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NewtoCLE

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  1. I am confused. So there is NOT a skyscraper going on Public Square? I thought the consensus was at least 30 stories? What is Stan Bullard referring to?
  2. hate to ask the obvious, but when do we get to see renderings? Or will this be another absurdly long wait too?
  3. here it is: https://documentcloud.adobe.com/link/track?uri=urn:aaid:scds:US:0cf31f95-f658-488e-9780-d37db97c87ca
  4. regardless, anyone else find this tedious at this point? These competing stories must probably be nothing short of psychological torture for current employees who want and need to make decisions about their future. Enough is enough. Despite CEO Morikis last statement regarding timeline for official announcement, I think they need to re-consider and move this up ASAP. Not fair to employees (and fans of UO )
  5. that would be incredible. I know that original design was controversial, but I loved it
  6. thank the heavens! This is a must. They cannot be selling a slice of luxury on Euclid but then have doors that look like they were excised from a Menards in Parma
  7. From yesterday's article on cleveland.com re: first look of The Beacon. Last paragraph: "Stark continues to work on its larger and more complicated nuCLEus project that Stark plans to build nearby at Prospect Avenue, East Fourth Street and Huron Road. Stark had previously hoped to start construction in August, but continues to work on closing financing for the project. “We are still very hopeful” the project will move forward, a Stark representative said." https://www.cleveland.com/business/2019/11/first-look-the-beacon-downtown-apartment-tower-offers-lake-views-luxury-living.html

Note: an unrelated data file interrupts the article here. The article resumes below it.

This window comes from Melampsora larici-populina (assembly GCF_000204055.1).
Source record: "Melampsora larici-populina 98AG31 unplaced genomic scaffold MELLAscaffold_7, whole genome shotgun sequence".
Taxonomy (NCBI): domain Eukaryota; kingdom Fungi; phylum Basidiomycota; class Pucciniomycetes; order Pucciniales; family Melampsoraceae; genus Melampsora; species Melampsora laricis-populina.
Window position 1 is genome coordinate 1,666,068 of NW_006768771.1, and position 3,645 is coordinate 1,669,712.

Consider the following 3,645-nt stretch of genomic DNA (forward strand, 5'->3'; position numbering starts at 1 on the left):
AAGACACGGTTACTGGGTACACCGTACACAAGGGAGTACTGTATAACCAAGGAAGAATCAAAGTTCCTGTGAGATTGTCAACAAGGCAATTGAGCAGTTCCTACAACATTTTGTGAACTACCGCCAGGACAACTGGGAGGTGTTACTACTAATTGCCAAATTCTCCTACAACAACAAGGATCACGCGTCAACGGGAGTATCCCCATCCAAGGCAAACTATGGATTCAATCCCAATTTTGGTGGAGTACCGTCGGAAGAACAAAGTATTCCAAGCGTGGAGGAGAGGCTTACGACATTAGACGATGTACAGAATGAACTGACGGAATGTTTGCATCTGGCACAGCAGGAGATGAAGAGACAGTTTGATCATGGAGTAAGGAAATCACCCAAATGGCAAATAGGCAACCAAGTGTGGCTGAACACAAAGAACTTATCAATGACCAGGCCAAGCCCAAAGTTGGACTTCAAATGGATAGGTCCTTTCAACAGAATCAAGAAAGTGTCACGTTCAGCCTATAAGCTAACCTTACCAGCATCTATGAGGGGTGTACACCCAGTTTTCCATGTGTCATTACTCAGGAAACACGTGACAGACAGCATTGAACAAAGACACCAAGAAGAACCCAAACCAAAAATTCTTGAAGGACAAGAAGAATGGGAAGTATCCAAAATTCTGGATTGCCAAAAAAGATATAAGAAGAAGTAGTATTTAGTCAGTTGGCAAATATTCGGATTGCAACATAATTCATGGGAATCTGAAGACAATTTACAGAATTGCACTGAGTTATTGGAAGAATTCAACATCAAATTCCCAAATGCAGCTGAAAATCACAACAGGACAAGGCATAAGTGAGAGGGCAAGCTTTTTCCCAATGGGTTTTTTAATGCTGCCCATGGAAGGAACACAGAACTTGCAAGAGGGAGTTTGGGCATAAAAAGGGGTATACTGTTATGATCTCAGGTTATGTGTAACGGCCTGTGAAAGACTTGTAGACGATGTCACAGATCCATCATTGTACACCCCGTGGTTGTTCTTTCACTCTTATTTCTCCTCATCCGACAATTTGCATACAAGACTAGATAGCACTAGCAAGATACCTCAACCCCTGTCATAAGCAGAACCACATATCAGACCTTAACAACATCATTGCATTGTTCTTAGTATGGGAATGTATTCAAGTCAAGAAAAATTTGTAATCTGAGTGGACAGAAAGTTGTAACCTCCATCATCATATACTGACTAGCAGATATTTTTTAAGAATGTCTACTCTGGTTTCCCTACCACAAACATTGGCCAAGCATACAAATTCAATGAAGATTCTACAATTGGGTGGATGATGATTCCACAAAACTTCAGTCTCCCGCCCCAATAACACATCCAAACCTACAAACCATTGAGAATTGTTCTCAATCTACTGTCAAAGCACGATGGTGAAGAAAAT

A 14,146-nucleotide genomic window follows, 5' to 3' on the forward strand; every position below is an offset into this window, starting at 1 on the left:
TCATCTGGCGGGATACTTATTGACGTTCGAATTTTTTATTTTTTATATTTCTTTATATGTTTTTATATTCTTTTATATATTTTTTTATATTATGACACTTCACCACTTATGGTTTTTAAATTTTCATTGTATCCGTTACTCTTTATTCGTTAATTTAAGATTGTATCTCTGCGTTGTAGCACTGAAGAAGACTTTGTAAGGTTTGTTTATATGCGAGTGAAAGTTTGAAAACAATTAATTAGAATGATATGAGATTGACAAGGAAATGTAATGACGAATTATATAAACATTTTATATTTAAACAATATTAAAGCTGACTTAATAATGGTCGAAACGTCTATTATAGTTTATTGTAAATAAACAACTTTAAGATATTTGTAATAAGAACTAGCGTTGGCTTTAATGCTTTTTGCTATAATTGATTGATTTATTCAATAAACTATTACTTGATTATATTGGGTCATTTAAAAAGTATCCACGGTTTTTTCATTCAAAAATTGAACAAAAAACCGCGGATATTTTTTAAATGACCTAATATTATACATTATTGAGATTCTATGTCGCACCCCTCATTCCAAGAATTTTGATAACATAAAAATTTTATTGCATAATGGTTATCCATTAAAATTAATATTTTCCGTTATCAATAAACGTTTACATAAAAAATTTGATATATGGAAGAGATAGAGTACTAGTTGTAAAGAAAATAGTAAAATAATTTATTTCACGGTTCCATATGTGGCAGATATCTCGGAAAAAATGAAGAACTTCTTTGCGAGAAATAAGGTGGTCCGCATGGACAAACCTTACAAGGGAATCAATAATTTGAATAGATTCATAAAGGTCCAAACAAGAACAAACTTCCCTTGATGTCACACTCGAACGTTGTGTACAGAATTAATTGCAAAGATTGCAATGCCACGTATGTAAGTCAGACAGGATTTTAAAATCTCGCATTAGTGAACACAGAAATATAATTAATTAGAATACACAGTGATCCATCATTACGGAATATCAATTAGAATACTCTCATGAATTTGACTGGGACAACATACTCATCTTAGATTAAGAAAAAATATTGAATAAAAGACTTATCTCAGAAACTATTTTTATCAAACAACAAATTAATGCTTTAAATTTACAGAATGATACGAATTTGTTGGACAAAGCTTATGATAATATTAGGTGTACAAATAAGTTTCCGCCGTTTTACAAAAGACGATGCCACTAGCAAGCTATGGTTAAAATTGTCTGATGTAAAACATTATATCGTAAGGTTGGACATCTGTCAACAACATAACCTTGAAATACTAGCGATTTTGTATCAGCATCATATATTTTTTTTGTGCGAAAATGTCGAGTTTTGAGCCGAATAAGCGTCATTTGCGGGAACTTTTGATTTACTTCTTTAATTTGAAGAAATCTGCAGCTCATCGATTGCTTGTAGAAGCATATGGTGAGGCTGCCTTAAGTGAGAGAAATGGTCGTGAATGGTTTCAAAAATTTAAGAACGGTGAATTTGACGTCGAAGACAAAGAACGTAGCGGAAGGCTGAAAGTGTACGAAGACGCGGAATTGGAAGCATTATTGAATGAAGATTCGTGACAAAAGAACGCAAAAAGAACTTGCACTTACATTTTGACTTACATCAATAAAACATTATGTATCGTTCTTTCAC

8. the doors and the signage are trash and completely cheap in appearance - incongruous with rest of building and the quality on the inside. very much minor and cosmetic but creates a terrible first impression. Would make me not even want to come in the door.
  9. i stand corrected! clearly my information is dated. point taken. we both are in agreement, however, on the fundamental point: totally possible
  10. not to knit-pick, but there are better examples than the DC Navy Yard. The aerial image here is misleading: make no mistake, this is a closed facility. There is no boardwalk. This is a restricted access military campus. Perhaps a better example in DC (just to stay local) would be the Embassy of Sweden in Georgetown which is located right on the Potomac and literally on the Georgetown waterfront and boardwalk. You can walk right up to their door. Do we think the government of Sweden is so cavalier about their security and nonchalant about the very real threat of espionage directed against them? Of course not. this is why they invest in a defense-in-depth approach to their physical security. They do employ controls such as contract security guards, EMF shielding countermeasures on all their windows, security cameras, and strict access control. SHW can still build on the river, have a public access channel, and still allow an effective security program to protect their people, assets, and mission
  11. the reason why you are receiving bewildered reactions to this is because this was discussed here ad nauseam already. It doesn't look like you glanced at previous posts. Things move quickly here. Also, the author of that blog is here on this thread too. His handle is @KJP